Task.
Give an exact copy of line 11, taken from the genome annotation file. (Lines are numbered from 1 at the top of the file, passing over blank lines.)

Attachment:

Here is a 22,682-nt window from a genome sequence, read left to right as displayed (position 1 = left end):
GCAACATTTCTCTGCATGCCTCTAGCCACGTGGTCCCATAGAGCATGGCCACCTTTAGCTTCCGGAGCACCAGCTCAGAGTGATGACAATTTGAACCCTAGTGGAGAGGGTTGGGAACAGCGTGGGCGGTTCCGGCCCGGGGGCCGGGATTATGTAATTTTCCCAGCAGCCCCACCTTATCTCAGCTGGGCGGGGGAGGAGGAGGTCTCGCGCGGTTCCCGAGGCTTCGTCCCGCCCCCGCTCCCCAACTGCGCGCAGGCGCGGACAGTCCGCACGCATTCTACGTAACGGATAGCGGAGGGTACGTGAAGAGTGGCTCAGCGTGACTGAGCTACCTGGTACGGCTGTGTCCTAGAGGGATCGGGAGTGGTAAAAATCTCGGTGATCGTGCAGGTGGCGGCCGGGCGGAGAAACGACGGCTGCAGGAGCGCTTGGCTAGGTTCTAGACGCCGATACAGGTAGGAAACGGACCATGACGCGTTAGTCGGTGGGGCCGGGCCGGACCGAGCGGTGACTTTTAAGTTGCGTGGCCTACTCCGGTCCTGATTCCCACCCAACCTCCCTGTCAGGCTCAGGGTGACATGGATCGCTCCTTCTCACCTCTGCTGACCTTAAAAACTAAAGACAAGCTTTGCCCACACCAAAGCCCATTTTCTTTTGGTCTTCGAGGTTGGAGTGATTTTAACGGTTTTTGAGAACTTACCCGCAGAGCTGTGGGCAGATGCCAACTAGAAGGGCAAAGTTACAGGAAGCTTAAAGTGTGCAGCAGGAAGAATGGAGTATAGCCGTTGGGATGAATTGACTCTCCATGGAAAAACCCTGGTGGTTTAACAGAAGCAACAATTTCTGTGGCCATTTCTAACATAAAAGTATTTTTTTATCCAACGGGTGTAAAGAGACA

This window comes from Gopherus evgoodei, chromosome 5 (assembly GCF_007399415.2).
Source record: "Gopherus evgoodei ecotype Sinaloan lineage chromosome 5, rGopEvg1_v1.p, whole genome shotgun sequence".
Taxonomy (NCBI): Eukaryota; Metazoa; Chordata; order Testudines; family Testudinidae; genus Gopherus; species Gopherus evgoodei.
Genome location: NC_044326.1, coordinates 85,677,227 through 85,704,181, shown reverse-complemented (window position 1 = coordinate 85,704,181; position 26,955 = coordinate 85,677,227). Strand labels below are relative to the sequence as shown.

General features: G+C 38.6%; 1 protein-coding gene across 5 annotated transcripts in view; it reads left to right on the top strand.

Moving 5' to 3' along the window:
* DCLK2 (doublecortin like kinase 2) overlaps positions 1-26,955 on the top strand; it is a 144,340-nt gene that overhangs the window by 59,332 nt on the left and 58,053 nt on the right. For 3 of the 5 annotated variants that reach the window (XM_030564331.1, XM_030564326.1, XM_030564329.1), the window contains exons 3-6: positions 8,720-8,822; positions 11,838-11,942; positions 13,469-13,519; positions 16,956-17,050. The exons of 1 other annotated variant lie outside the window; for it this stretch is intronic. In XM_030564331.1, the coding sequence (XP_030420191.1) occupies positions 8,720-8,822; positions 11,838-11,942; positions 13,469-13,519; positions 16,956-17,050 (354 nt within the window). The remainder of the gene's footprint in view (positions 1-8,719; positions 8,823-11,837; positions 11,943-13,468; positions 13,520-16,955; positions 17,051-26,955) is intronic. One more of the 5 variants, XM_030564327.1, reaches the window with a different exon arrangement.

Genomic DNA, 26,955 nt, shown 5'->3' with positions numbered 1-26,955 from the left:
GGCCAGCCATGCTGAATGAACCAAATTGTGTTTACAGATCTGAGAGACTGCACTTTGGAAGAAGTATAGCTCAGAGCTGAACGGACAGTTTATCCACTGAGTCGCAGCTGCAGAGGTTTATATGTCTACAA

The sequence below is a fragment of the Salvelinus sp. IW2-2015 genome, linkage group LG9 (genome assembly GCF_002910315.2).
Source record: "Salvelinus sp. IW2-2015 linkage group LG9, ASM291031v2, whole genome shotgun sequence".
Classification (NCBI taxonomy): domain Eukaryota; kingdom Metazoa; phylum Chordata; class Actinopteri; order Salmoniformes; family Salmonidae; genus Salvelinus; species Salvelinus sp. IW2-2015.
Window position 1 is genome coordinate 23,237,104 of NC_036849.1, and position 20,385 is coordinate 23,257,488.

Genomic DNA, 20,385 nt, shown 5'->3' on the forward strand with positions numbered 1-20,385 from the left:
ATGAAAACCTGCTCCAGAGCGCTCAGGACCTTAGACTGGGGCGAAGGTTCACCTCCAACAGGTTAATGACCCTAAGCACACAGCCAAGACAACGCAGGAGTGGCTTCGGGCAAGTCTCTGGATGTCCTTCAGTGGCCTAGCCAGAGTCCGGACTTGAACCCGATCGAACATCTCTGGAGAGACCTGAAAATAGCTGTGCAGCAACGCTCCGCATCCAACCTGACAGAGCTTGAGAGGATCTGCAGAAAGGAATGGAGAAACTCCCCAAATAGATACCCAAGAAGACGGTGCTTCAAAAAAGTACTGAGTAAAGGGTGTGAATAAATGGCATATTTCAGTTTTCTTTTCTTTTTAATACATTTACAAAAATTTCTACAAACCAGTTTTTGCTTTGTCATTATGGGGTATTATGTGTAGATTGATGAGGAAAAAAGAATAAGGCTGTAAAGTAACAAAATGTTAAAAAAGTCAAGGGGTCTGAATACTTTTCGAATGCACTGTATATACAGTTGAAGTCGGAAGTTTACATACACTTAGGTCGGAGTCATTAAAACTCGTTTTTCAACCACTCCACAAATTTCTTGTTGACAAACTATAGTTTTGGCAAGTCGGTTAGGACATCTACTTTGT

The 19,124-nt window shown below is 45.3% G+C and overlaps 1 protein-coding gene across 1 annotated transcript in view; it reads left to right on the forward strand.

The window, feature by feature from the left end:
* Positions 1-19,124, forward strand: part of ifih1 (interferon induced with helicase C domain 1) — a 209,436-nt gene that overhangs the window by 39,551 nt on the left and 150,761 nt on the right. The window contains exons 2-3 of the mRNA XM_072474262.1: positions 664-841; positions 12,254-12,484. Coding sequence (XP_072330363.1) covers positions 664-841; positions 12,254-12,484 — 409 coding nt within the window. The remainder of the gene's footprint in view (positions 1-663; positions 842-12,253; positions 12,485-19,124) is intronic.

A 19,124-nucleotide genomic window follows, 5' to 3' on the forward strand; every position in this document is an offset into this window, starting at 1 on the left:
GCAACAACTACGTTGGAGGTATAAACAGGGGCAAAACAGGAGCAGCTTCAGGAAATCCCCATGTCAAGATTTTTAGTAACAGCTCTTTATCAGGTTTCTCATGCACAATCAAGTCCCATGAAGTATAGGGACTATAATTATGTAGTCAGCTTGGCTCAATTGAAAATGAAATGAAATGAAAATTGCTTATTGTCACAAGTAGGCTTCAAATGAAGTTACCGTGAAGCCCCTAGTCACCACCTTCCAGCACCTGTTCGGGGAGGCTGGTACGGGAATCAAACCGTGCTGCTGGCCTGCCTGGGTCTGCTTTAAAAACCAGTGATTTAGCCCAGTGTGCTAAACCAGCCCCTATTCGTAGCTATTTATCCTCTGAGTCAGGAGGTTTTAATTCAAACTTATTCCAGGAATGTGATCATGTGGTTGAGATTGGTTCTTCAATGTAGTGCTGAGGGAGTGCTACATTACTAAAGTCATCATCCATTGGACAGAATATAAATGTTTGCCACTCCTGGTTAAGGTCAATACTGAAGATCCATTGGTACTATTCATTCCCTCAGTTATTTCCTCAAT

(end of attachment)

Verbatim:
GGCCAGCCATGCTGAATGAACCAAATTGTGTTTACAGATCTGAGAGACTGCACTTTGGAAGAAGTATAGCTCAGAGCTGAACGGACAGTTTATCCACTGAGTCGCAGCTGCAGAGGTTTATATGTCTACAA